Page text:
During normal operation, the links 1320 tend to hold the wings 114 in open position. When it is desired to close the valve to the position shown in Fig. 2, air or other fluid is admitted through valve 132 to expand the bag 131, thereby moving wing members 114 to the position shown in Fig. 2.

The embodiment of the invention shown in Fig. 4 is adapted for use under high temperature conditions. A pipe 201 is provided and center post 211 is supported on pipe 201 in a manner similar to the supporting of the post 11 in Fig. 1. Wings 214 are pivoted on center post 211 at 215 and are in engagement with plate 219 at 222.

Wings 214 are semi elliptical to the shape similar to wings 14 in Fig. 1. The wings 214 and plate 219 may be made of metal, plastic, or any other material suitable to-withstand high temperature. It -.will be seen that fluid flowing in the'pipe 201 in thefidirection 202m 203 will tend to pivot wings 214 about center post 211 to .open the valve to allow fiuid to flow while fiuidflowing in the direction 20,3 to 202 will tend to, close the valve and thereby stop the flow'of the fluid. r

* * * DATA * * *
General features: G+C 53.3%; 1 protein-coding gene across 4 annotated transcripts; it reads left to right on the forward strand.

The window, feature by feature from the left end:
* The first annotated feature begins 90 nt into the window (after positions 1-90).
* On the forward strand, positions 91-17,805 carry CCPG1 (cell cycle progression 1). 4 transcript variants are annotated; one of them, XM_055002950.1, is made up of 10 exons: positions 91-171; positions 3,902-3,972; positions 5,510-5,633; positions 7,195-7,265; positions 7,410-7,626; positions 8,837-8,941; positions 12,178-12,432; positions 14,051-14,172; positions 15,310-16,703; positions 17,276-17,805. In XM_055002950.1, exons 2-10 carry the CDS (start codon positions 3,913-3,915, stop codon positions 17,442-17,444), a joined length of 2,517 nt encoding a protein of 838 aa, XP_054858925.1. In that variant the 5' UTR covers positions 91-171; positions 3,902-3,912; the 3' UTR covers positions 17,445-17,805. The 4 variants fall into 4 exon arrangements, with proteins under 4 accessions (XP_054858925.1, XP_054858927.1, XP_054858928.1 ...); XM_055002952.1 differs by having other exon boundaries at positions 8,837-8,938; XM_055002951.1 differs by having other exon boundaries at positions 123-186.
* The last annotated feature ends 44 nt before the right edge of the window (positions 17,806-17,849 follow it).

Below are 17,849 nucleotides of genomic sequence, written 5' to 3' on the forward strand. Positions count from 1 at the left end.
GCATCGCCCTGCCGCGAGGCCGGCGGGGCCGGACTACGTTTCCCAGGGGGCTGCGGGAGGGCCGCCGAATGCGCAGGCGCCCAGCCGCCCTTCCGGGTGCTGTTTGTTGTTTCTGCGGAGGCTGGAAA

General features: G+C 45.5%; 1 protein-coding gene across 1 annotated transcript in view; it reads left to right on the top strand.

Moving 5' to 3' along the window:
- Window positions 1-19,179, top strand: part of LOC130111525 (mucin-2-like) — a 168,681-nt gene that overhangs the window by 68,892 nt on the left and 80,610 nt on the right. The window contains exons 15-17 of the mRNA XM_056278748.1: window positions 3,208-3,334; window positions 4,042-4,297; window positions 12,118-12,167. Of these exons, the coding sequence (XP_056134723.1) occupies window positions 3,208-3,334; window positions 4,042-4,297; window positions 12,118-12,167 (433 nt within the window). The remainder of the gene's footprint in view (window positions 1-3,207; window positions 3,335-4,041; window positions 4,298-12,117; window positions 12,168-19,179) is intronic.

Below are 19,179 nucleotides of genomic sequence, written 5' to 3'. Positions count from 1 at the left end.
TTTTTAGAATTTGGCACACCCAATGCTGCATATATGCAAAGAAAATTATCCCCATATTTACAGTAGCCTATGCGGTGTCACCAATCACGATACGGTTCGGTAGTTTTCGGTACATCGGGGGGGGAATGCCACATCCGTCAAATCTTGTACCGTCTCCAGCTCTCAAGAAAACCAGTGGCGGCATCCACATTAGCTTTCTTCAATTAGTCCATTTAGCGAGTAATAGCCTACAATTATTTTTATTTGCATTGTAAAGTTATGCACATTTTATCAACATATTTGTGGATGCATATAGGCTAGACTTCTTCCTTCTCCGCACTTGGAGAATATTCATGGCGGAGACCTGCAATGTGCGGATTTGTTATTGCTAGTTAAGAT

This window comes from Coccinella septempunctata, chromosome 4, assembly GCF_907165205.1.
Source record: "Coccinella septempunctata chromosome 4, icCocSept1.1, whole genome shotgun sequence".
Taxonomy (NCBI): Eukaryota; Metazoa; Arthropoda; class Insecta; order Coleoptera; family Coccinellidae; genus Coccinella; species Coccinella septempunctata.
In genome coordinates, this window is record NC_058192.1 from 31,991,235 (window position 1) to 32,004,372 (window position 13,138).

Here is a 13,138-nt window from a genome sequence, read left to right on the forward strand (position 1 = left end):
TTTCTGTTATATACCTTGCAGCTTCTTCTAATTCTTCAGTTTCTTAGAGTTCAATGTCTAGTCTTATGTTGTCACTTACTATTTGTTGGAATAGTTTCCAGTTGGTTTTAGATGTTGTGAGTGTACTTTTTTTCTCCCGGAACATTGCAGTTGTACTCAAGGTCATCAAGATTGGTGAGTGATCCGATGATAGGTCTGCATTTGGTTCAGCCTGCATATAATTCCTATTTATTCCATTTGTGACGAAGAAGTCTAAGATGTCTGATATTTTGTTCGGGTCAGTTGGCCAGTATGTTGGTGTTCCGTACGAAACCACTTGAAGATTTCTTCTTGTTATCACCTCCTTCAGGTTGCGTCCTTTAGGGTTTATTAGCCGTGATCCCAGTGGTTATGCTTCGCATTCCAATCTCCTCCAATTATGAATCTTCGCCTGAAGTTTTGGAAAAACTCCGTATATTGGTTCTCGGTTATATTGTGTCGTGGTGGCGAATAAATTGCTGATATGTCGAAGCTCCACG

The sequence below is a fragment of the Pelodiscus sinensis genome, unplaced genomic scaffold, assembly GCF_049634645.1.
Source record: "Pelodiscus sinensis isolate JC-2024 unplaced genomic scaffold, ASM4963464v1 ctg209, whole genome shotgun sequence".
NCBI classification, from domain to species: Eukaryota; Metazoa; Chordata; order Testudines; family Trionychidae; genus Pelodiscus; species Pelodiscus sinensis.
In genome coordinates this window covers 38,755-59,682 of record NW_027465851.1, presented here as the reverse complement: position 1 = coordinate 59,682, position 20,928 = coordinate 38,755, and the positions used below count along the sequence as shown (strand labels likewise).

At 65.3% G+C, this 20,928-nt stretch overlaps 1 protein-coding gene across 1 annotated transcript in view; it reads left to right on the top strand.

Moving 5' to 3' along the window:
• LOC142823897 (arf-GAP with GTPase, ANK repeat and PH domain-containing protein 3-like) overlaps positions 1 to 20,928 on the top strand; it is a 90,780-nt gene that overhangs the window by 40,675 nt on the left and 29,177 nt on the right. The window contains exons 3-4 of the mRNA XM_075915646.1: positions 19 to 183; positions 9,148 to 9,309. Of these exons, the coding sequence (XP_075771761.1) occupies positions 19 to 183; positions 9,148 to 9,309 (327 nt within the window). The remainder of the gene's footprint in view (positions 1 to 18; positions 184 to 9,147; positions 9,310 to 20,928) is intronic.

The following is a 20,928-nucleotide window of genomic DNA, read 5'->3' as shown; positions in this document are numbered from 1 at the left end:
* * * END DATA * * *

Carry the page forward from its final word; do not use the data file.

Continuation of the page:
d The embodiment of the invention shown in Fig. 3 discloses another embodiment of the invention similar to the embodiment shown in Fig. 1. However, instead of a resilient member 16 forming a hinge as shown at 2 2,jthe hinge members 322 are provided which hingedly connect win'g-mernbers-314 toplate member 319. The plate 319 is connected to center post 311 by means of rivets '3181and "center post 311 is supported on pipe 301 in a manne similar to the manner in whichcenter post 11 is supported on pipe 1 in Fig. 1'. The operation of the check Valve shown in Fig. 3 is similar to the operation offthe 'checkvalve in Figs. 1, 2, and 4.